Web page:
Galanthus Species, Elwes's Snowdrop, Giant Snowdrop, Greater Snowdrop

Galanthus elwesii

Family: Amaryllidaceae (am-uh-ril-id-AY-see-ee) (Info)
Genus: Galanthus (guh-LAN-thus) (Info)
Species: elwesii (el-WEZ-ee-eye) (Info)
Synonym:Galanthus nivalis subsp. elwesii
View this plant in a garden


Alpines and Rock Gardens



Water Requirements:

Unknown - Tell us

Sun Exposure:

Full Sun

Sun to Partial Shade



Provides Winter Interest

Foliage Color:

Unknown - Tell us


6-12 in. (15-30 cm)


3-6 in. (7-15 cm)


USDA Zone 4a: to -34.4 C (-30 F)

USDA Zone 4b: to -31.6 C (-25 F)

USDA Zone 5a: to -28.8 C (-20 F)

USDA Zone 5b: to -26.1 C (-15 F)

USDA Zone 6a: to -23.3 C (-10 F)

USDA Zone 6b: to -20.5 C (-5 F)

USDA Zone 7a: to -17.7 C (0 F)

USDA Zone 7b: to -14.9 C (5 F)

USDA Zone 8a: to -12.2 C (10 F)

USDA Zone 8b: to -9.4 C (15 F)

Where to Grow:

Unknown - Tell us


Unknown - Tell us

Bloom Color:

White/Near White

Bloom Characteristics:

Unknown - Tell us

Bloom Size:

Unknown - Tell us

Bloom Time:

Late Winter/Early Spring

Other details:

Unknown - Tell us

Soil pH requirements:

5.6 to 6.0 (acidic)

6.1 to 6.5 (mildly acidic)

6.6 to 7.5 (neutral)

Patent Information:

Unknown - Tell us

Propagation Methods:

By dividing rhizomes, tubers, corms or bulbs (including offsets)

From bulbils

Seed Collecting:

Allow pods to dry on plant; break open to collect seeds


This plant is said to grow outdoors in the following regions:

Clifton, Colorado

Uxbridge, Massachusetts

Isle, Minnesota

Minneapolis, Minnesota

Columbia, Missouri

Portland, Oregon

Wilkes Barre, Pennsylvania

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Gardeners' Notes:


On Aug 22, 2007, hairyape68 from Columbia, MO wrote:

Columbia, MO. These were growing in our front yard when we bought the house in 1966. It increases both by seed and by division of the bulbs, as we now have small clumps in the back yard where seeds must have been carried along with raked up leaves. They usually bloom in mid-December, at least two months before common snow drops.. The leaves are much larger than those of common snow drops.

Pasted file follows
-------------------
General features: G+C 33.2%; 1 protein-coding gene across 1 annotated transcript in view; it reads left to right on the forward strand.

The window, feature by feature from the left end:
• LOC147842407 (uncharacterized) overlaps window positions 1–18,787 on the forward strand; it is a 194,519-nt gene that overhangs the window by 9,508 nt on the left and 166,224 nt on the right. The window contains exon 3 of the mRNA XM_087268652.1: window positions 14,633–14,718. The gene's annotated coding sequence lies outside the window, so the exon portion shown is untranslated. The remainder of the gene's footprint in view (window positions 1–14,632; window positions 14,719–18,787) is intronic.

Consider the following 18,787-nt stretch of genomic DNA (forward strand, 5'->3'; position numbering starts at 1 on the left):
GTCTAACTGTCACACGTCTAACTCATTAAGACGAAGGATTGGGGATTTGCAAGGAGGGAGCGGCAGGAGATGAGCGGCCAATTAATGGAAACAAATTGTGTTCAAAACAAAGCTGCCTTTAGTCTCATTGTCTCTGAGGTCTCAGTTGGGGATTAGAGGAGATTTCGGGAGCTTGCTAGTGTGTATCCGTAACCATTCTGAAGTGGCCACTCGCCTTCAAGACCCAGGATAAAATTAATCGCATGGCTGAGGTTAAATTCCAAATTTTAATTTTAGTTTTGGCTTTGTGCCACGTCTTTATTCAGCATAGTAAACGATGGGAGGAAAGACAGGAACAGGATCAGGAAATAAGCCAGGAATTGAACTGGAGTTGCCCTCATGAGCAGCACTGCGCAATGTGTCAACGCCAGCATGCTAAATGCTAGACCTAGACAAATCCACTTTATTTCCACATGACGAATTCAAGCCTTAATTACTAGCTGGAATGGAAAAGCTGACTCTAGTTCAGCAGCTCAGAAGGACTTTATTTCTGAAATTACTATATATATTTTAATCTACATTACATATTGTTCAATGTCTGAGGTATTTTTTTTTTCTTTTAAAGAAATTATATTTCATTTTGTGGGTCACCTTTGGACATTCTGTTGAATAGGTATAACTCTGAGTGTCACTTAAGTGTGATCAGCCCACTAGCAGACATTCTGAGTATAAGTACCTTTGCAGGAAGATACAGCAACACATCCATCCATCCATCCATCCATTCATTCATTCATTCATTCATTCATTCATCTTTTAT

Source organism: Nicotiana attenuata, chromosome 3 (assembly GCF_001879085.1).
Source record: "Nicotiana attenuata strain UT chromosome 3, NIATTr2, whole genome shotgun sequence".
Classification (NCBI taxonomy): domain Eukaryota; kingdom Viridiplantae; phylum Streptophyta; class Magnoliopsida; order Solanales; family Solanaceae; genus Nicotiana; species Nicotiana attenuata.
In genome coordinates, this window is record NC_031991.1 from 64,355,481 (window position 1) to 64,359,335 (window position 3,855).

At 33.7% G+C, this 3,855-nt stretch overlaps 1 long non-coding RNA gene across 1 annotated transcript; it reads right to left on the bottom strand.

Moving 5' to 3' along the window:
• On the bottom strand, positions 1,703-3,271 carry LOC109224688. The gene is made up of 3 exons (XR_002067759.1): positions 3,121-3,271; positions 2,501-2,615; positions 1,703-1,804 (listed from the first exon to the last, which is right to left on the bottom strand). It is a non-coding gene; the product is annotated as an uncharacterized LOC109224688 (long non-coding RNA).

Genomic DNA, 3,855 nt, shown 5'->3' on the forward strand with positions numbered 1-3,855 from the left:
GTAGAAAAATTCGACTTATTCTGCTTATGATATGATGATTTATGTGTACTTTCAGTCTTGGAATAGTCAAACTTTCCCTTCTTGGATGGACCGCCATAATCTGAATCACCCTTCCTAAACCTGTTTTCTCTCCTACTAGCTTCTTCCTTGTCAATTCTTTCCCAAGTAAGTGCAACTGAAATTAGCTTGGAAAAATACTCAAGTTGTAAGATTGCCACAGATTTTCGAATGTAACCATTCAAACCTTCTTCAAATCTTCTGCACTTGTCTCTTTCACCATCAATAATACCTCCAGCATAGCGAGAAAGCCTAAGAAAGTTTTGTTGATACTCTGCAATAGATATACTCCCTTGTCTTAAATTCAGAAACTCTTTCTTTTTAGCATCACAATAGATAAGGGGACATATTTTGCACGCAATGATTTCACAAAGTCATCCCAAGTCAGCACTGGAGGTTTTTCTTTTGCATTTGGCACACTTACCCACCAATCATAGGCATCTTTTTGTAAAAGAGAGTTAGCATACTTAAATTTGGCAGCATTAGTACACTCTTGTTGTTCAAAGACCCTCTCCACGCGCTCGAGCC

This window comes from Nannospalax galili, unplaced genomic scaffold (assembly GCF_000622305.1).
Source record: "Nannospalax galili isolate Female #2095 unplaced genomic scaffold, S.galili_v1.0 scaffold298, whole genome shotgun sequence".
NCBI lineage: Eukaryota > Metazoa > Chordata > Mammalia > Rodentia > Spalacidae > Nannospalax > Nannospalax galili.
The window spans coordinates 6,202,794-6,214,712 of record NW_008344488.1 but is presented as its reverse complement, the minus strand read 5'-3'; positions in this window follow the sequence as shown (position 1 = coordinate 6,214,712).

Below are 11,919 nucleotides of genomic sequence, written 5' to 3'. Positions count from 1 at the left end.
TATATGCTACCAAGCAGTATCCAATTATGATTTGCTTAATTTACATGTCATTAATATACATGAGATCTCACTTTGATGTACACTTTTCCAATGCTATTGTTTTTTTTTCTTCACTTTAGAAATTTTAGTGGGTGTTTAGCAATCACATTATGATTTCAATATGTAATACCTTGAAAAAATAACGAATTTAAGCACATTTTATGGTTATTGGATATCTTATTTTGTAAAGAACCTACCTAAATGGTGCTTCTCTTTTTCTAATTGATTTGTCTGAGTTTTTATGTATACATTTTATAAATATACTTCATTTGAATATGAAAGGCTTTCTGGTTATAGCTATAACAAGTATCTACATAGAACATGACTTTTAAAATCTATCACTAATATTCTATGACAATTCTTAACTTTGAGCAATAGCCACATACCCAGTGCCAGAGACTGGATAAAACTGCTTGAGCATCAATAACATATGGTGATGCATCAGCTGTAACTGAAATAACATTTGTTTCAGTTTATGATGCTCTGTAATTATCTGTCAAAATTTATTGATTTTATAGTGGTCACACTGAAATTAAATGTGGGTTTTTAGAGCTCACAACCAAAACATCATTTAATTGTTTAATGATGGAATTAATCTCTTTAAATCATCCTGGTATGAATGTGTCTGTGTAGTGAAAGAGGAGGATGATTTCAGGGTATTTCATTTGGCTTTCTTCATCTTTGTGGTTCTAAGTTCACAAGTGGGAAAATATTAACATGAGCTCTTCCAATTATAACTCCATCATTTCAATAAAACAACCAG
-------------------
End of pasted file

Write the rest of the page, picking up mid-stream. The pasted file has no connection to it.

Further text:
On Jan 18, 2006, ineedacupoftea from Denver, CO wrote:

As above, slightly larger and slightly earlier (but enough to be worth it) than G. nivalis. Reseeds in a garden setting, blooming after a year or two from seed. Can come up in the fall and bloom in the winter.

Endearing little plants work very well for planting in lawns. If doing this: Do not plant grass seed after planting bulbs, as bulbs will suffer from the moist/wet conditions for germinating grass seed. Plant bulbs deeply in an established and fertilized lawn, avoid pesticides.


On Oct 25, 2004, tcfromky from Mercer, PA (Zone 5a) wrote:

This species blooms slightly ahead of the Common Snowdrop. The foliage is broad, and the two leaves wrap around each other and the bloom stalk where they emerge from the ground. The foliage is glaucous, a dull gray green color. The flowers have green markings on the outside of the three inner petals both at the base and at the tips.